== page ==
Hunter v. Mozil et al

Filing 23

ORDER by Judge Hamilton granting 9 10 Motion to Transfer and denying Motion to Dismiss. (pjhlc1, COURT STAFF) (Filed on 12/5/2008) (Additional attachment(s) added on 12/5/2008: # 1 Certificate of Service) (fj, COURT STAFF). (Additional attachment(s) added on 12/9/2008: # 2 Docket Sheet) (far, COURT STAFF).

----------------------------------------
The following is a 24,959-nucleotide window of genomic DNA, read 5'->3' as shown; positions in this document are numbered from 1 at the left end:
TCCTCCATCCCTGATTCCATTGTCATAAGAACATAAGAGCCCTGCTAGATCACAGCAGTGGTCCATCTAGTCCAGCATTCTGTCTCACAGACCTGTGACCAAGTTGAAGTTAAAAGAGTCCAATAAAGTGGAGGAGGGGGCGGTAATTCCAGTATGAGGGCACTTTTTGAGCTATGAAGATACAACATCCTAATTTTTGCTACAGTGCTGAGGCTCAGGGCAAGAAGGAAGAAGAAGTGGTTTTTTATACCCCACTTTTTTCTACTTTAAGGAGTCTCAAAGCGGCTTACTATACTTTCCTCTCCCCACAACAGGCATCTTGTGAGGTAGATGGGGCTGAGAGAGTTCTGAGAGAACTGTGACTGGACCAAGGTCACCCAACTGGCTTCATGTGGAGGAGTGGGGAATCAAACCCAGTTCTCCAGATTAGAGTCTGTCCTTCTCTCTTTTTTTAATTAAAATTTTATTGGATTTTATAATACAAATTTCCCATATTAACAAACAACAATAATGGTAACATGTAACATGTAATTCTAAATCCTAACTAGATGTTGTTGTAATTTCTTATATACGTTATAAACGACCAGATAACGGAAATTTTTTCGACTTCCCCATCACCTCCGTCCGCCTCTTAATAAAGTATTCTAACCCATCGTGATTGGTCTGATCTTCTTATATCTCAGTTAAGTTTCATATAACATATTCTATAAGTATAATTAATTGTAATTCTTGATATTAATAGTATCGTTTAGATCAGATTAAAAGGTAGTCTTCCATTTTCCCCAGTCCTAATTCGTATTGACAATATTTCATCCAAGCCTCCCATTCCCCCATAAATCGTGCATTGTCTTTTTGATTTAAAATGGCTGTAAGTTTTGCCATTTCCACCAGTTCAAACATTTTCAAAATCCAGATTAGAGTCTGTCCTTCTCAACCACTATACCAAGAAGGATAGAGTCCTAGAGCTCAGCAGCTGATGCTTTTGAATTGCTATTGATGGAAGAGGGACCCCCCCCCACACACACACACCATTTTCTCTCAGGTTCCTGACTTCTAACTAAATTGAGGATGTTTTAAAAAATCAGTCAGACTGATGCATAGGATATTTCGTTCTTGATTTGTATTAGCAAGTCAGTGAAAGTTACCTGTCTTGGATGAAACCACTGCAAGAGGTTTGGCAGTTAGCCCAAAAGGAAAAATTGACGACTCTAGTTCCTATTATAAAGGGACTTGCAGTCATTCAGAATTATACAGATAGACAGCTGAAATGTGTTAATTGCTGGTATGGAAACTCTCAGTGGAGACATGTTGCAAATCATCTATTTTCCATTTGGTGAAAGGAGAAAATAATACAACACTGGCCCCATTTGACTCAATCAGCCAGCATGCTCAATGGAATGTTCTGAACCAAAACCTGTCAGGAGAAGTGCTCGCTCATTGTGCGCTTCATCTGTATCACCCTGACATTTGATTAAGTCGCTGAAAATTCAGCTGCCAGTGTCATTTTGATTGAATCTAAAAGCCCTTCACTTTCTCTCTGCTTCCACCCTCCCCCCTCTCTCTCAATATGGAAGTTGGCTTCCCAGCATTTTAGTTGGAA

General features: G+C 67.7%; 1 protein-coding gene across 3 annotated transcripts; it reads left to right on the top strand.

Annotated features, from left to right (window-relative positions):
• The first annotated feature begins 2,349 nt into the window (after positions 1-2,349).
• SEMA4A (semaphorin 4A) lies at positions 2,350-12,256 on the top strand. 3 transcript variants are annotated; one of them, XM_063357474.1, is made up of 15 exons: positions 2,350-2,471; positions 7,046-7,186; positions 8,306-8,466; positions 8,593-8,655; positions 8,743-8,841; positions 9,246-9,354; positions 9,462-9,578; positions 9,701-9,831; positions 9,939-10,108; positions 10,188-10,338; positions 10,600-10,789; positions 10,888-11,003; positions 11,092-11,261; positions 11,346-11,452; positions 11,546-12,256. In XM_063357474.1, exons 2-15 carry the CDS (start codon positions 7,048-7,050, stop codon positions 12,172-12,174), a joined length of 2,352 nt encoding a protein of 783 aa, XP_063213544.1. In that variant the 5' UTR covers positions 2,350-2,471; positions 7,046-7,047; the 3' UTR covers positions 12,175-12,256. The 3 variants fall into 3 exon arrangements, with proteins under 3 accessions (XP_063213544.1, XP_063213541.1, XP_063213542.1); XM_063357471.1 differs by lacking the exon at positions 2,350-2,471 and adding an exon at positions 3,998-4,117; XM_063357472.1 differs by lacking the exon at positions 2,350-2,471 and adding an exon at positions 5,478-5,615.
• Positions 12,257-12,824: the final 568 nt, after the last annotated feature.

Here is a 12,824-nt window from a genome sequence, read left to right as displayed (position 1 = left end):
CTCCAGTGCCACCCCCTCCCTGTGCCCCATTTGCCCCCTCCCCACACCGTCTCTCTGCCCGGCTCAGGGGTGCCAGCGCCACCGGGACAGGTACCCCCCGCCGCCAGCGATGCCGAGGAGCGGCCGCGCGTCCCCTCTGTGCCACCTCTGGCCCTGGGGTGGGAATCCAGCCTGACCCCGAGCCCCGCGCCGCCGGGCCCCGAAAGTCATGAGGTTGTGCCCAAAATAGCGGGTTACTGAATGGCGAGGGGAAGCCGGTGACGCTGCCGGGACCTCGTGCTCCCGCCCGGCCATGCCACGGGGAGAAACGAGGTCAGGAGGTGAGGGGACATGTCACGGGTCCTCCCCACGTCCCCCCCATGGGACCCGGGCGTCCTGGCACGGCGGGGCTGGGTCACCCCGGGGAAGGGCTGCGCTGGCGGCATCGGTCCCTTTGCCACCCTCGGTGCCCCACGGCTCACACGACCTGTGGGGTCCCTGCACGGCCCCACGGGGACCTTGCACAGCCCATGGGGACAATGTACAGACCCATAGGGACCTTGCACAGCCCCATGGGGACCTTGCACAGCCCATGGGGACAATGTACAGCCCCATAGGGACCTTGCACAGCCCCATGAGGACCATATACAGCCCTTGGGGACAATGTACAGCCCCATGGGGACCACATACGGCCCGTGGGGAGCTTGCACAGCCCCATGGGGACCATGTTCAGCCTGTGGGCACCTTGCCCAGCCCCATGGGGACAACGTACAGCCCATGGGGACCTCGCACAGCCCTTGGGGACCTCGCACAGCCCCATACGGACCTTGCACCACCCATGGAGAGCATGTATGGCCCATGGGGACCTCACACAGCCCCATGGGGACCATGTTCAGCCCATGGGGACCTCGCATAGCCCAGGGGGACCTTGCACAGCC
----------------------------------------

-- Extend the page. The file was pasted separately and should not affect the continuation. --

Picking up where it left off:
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1 2 3 4 5 6 7 8 9 10 UNITED STATES DISTRICT COURT NORTHERN DISTRICT OF CALIFORNIA United United States District Court 11 For the Northern District of California CHARLEY T. HUNTER, Plaintiff, v. ANGELO MOZIL, et al., Defendants. _______________________________/ Defendants' motion to dismiss the above-entitled action, or in the alternative, to transfer the case to the Southern District of Texas, came on for hearing before this court on November 5, 2008. Plaintiff Charley T. Hunter appeared in propria persona, and defendants appeared by their counsel Andrew S. Elliott. Because plaintiff had not filed a written opposition to the motion in this court,1 the court allowed him an additional two weeks to do so. Plaintiff filed an opposition on November 10, 2008, and a supplemental opposition on November 17, 2008, and defendants filed a reply on November 19, 2008. Having read the parties papers and carefully considered their arguments and the relevant legal authority, and good cause appearing, the court hereby DENIES the motion to dismiss and GRANTS the motion to transfer. No. C 08-4213 PJH ORDER GRANTING MOTION TO TRANSFER 12 13 14 15 16 17 18 19 20 21 22 23 24 25 26 27 28 Plaintiff filed what appeared to be an opposition in the Superior Court of California, County of San Francisco, where the action was pending before it was removed. 1 1 2 3 4 5 6 7 8 9 10 BACKGROUND Pro se plaintiff Charley T. Hunter ("Hunter") filed this action in the Superior Court of California, County of San Francisco, on August 1, 2008, against defendants Angelo Mozillo (erroneously named as "Angelo Mozil" or "Angelo Mozilo"); Countrywide Financial Corp.; Countrywide Home Loans, Inc.; Full Spectrum Lending, Inc.; and David Sambol (erroneously named as "David Samol") (collectively "Countrywide"). The complaint alleges violations of the Real Estate Settlement Procedures Act ("RESPA"), 12 U.S.C. 2601, et seq.; the Federal Trade Commission Act ("FTCA"), 15 U.S.C. 41, et seq.; Home Owners' Loan Act ("HOLA"), 12 U.S.C. 1461, et seq.; the Fair Housing Act ("FHA"), 42 U.S.C. 3601, et seq.; and unspecified "Fair Lending" regulations statutes and "Housing and Urban Development" regulations. The complaint seeks restitution, injunctive relief, other equitable relief, and civil penalties under California Business & Professions Code 17200, et seq. and 17500, et seq.; and also seeks punitive damages. Although it is difficult to determine exactly what the dispute is about from Hunter's complaint, Countrywide provides the following information. In a deed of trust dated August 20, 1999 ("Deed of Trust"), Hunter and two other individuals Alvin Dawson and Carolyn Dawson ("the Dawsons") conveyed a security interest in their real property located in Missouri City, Texas ("the subject property"), in return for a loan of $200,000. The Deed of Trust was certified by a Texas notary public, and was recorded by the Clerk of Fort Bend County, Texas. The deed of trust authorizes the lender to charge the borrowers for property taxes and insurance due on the subject property. Deed of Trust, 2. The Deed of Trust provides that all payments received by the lender shall be applied "first, to any prepayment charges due under the Note; second, to any amounts payable under paragraph 2 [`Taxes and Insurance']; third, to interest due; fourth, to principal due; and last, to any late charges due under the Note." Id. 3. The Deed of Trust provides further that it "shall be governed by federal law and the law of the jurisdiction in which the Property is located." Id. 15. 2 United States District Court 11 For the Northern District of California 12 13 14 15 16 17 18 19 20 21 22 23 24 25 26 27 28 1 2 3 4 5 6 7 8 9 10 Hunter alleges that he is subject to a "tax deferral" under which he is not required to pay property taxes to the Fort Bend Appraisal District. He asserts that notwithstanding this "tax deferral," Countrywide continues to administer an escrow account through which it collects property taxes from Hunter, and that in so doing, Countrywide had violated his rights under various federal statutes, including RESPA, HOLA, FTCA, and FHA. On August 4, 2008, the Dawsons filed a complaint in the Superior Court of Texas, County of Fort Bend. The Dawsons' complaint asserts claims against the same defendants sued herein, and appears identical to the complaint filed in the San Francisco Superior Court, except that the Texas complaint is signed "Carolyn R. Dawson," and the California complaint is signed "Charly [sic] T. Hunter." On September 5, 2008, Countrywide removed the present action on grounds of federal question jurisdiction, based on the RESPA and FTCA claims. On September 19, 2008, Countrywide removed the Texas state court action to the Southern District of Texas. On September 12, 2008, Countrywide field the present motion to dismiss for improper venue, pursuant to Federal Rule of Civil Procedure 12(b)(3) and 28 U.S.C. 1406(a), or in the alternative, to transfer venue pursuant to 28 U.S.C. 1404(a) and 1406(a). DISCUSSION A. Legal Standards "The district court of a district in which is filed a case laying venue in the wrong division or district shall dismiss, or if it be in the interest of justice, transfer such case to any district or division in which it could have been brought." 28 U.S.C. 1406(a); see Jones v. GNC Franchising, Inc., 211 F.3d 495, 497 & n.4 (9th Cir. 2000). Alternatively, notwithstanding that venue may be proper, "[f]or the convenience of parties, witnesses and in the interest of justice, a district court may transfer any civil action to any other district or division where it might have been brought." 28 U.S.C. 1404(a). In considering whether to transfer a case under 1404(a), the court should consider the plaintiff's choice of forum, the convenience of the parties, the convenience of the 3 United States District Court 11 For the Northern District of California 12 13 14 15 16 17 18 19 20 21 22 23 24 25 26 27 28 1 2 3 4 5 6 7 8 9 10 witnesses, the ease of access to the evidence, the familiarity of each forum with the applicable law, the feasibility of consolidation with other claims, any local interest in the controversy, and the relative court congestion and time of trial in each forum. See Williams v. Bowman, 157 F.Supp. 2d 1103, 1106 (N.D. Cal. 2001). B. Defendants' Motion Countrywide argues that this case should be dismissed or transferred because venue is improper in this district. Countrywide asserts that venue is improper because RESPA includes a provision requiring that a lawsuit under RESPA be brought only in a district where the property involved is located, or where the violation occurred. See 12 U.S.C. 2614 (an action pursuant to 2605, 2607, or 2608 may be brought in the United States district court or in any other court of competent jurisdiction, for the district in which the property is located, or where the violation is alleged to have occurred). Countrywide asserts that the present case involves allegations regarding the administration of an escrow account. Section 2605(a) governs the administration of escrow accounts: If the terms of any federally regulated mortgage loan require the borrower to make payments to the servicer of the loan for deposit into an escrow account for the purpose of assuring payment of taxes, insurance premiums, and other charges with respect to the property, the servicer shall make payments from the escrow account for such taxes, insurance premiums, and other charges in a timely manner as such payments become due. 12 U.S.C. 2605(g). Countrywide notes that Hunter does not allege in the complaint which provision of RESPA defendants violated. However, Countrywide notes, Hunter alleges various improprieties relating to the administration of his escrow account, in particular, relating to Countrywide's payment of property taxes from the escrow account. Thus, Countrywide argues, the RESPA allegations appear to fall under 2605, and thus would be subject to the venue provision set forth in 2614. Countrywide asserts that under 2614, venue is proper only in the Southern District of Texas, as the subject property is located within that district, and the violations alleged 4 United States District Court 11 For the Northern District of California 12 13 14 15 16 17 18 19 20 21 22 23 24 25 26 27 28 1 2 3 4 5 6 7 8 9 10 (improper administration of the escrow account) took place there. In any event, Countrywide contends, none of the alleged violations occurred in this judicial district. Countrywide argues that under 28 U.S.C. 1406(a), the court has the discretion to either dismiss the case, or to transfer it to another venue. Countrywide argues that the present suit should be dismissed because an identical lawsuit has been filed in Texas by the Dawsons. Countrywide asserts that Hunter could easily join that lawsuit, or could simply let the Dawsons proceed with that lawsuit on their own, since all are co-borrowers on the same loan. In the alternative, Countrywide seeks an order under 28 U.S.C. 1406(a) transferring the case to the U.S. District Court for the Southern District of Texas. In the event that the court finds that venue is proper in this district, Countrywide argues that the case should be transferred from this district to the Southern District of Texas pursuant to 28 U.S.C. 1404(a), for the convenience of parties and witnesses. With regard to the 1404(a) factors, Countrywide argues, first, that Hunter's choice of forum should not be given great weight, because the Northern District of California lacks a significant connection to the activities alleged in the complaint. The subject property is located in Texas, which is also the place in which the loan originated, and where the deed of trust is recorded. As for the convenience of the parties, Countrywide argues that defendants would be prejudiced if the lawsuit were kept here because they would need to defend against two almost identical lawsuits, one in Texas and one here, and to pay two sets of counsel. Countrywide also notes that although the present action was purportedly brought by Hunter, it appears that it is actually being litigated by Carolyn Dawson,2 who is Indeed, the court notes that despite being repeatedly cautioned by the court at the November 5, 2008, hearing on the present motion that she could not speak for Hunter, Ms. Dawson (who is not an attorney) persisted in doing so, asserting that Hunter was unable to talk because he was having throat trouble. In addition, the joint case management conference statement, filed herein on December 4, 2008, states that a telephonic meet-and-confer was conducted on December 3, 2008, between counsel for defendants and Ms. Dawson, "who has indicated that she represents pro per plaintiff Charley Hunter because the latter is too heavily medicated to represent his own interests." Joint Case Management and FRCP 26(f) Statement, at 2. The joint case management conference statement is signed "Carolyn Dawson," with the words "Representing Plaintiff" printed below the signature. 5 2 United States District Court 11 For the Northern District of California 12 13 14 15 16 17 18 19 20 21 22 23 24 25 26 27 28 1 2 3 4 5 6 7 8 9 10 simultaneously litigating identical claims in this court and in Texas. Regarding the third factor, the convenience of the witnesses, Countrywide asserts that Texas is the most convenient forum. Countrywide argues that the Dawsons reside in Texas, the personnel employed by the Fort Bend County Appraisal District reside in Texas, and every other conceivable witness other than Hunter resides in Texas. Countrywide contends that most witnesses would be beyond this court's subpoena power were the case to remain in this district. Countrywide does not separately address the fourth factor, the ease of access to the evidence, though presumably a similar argument would apply as with regard to the availability of witnesses. Regarding the fifth factor, the familiarity of each forum with the applicable law, Countrywide argues that Texas courts would be more familiar with Texas property law, which to some degree underlies the substantive claims in the case. With regard to the sixth factor, the feasibility of consolidation with other claims, Countrywide contends that this case properly should be consolidated or coordinated with the Dawsons' Texas lawsuit, as it involves exactly the same loan on the same property, and the same claims of improper actions by Countrywide. Countrywide also asserts that there is a risk of inconsistent results on the same issues if the case is not transferred. With regard to the seventh factor, the existence of local interest in the controversy, Countrywide asserts that Texas clearly has an interest in how its property taxes are collected, as well as an interest in the subject property, which lies within its confines, and that this district has virtually no interest in the matter. The sole connection with this district is that Hunter has an address here, and has chosen to file his lawsuit here. But Countrywide contends that Hunter's minimal connections with this district (his local address) should be given little consideration in light of the fact that none of the events giving rise to this litigation took place in California. Countrywide does not address the eighth factor, the relative court congestion and time of trial in each forum. 6 United States District Court 11 For the Northern District of California 12 13 14 15 16 17 18 19 20 21 22 23 24 25 26 27 28 1 2 3 4 5 6 7 8 9 10 In opposition, Hunter asserts that "the case is not about RESPA because the case was amended." He then states that the case "is hereby Amended as follows: For Breach of Contract, Over Billing, Mail Fraud and Extortion, as the primary reason the Law Suit." Plaintiff appears to be asserting that he has amended the complaint to eliminate the RESPA claim. However, to date, no amended complaint has been filed, and the RESPA claim remains in the case. Plaintiff also argues that "there are no witnesses in this case other than Countrywide," that defendants reside in California, and that "all the violations occurred in California." Hunter also argues that transferring the case would cause a great hardship for him, as his job and residence are in San Francisco. In the opposition filed in San Francisco Superior Court, Hunter asserted that both the Dawsons are elderly and "unable to pursue a law suit," and that Carolyn Dawson, who is presently in San Francisco "in rehabilitation" would like to join Hunter in the present action, and would dismiss the Texas action if Countrywide's motion is denied. However, he also stated that Carolyn Dawson plans on returning to Texas once the "rehabilitation" is completed, as it is too expensive for her to live here. He did not mention Alvin Dawson, who apparently remains in Texas. He also asserted (based on prior experience with Countrywide's attorneys in Texas) that Texas is a state where corporations are considered right no matter what, and that for that reason he does not want his case heard there. In reply, Countrywide notes as an initial matter that Hunter's attempt to amend the complaint by filing a motion to amend in San Francisco Superior Court is ineffective, as is his attempt to amend the complaint by asserting in his opposition to the present motion that it is "hereby Amended." Moreover, Countrywide contends, even if the RESPA claim were properly dismissed, the case should still be transferred to Texas. Countrywide argues that this case is ultimately about whether Texas law required Hunter and the Dawsons to pay Texas property taxes on their Texas property. As such, the case should be heard by a Texas court. Countrywide contends that compelling defendants to litigate this case in California, while simultaneously having to litigate an identical case in Texas, would be costly and 7 United States District Court 11 For the Northern District of California 12 13 14 15 16 17 18 19 20 21 22 23 24 25 26 27 28 1 2 3 4 5 6 7 8 9 10 patently unfair. The court finds that the action should be transferred pursuant to 28 U.S.C. 1404(a). The RESPA venue provision notwithstanding, it appears that venue is proper in this district. The general venue statutes do not apply to an action that has been removed from state court. Removal automatically satisfies federal venue requirements. Schwarzer, Tashima & Wagstaffe, Federal Civil Procedure Before Trial (2008 ed.) 2:1048. In other words, when an action is removed from state court, venue is automatically proper in the federal district court located where the state action was pending. It is immaterial that venue would not have been proper if the action had initially been brought in that district. Id. 4:394. The removal statute authorizes defendant to remove "to the district court . . . embracing the place where such action is pending." 28 U.S.C. 1441(a). The reason for this rule is that venue is the defendant's privilege, and defendant chose to transfer the case to the local district court. See Polizzi v. Cowles Magazines, Inc., 345 U.S. 663, 665-66 (1953). Nevertheless, this rule will not prevent transfer to another district on motion under 28 U.S.C. 1404(a) for convenience of parties and witnesses. Schwarzer, et al., 2:1049, 4:401. Thus, because venue is proper and 1406 does not apply, the motion to dismiss is DENIED, and the court must evaluate the motion to transfer under 1404. The court finds that the relevant factors favor transfer to the Southern District of Texas. The Northern District of California has no connection with the facts alleged. Hunter's choice of forum should be given less weight than usual, because the property is located in Texas, the loan was negotiated in Texas, the deed of trust was recorded in Texas, and two of the coborrowers live in Texas. Other than Hunter, and possibly Ms. Dawson, any witnesses are likely to be located in Texas, as is the physical and documentary evidence. Texas courts are clearly more familiar with Texas property law than are the courts of California. Similarly, local interest in the controversy is strong in Texas and almost non-existent in California. 8 United States District Court 11 For the Northern District of California 12 13 14 15 16 17 18 19 20 21 22 23 24 25 26 27 28 1 2 3 4 5 6 7 8 9 10 IT IS SO ORDERED. Dated: December 5, 2008 CONCLUSION In accordance with the foregoing, the motion to transfer the action to the Southern District of Texas is GRANTED. The date for the case management conference, previously set for Thursday, December 11, 2008, is VACATED. ______________________________ PHYLLIS J. HAMILTON United States District Judge United States District Court 11 For the Northern District of California 12 13 14 15 16 17 18 19 20 21 22 23 24 25 26 27 28 9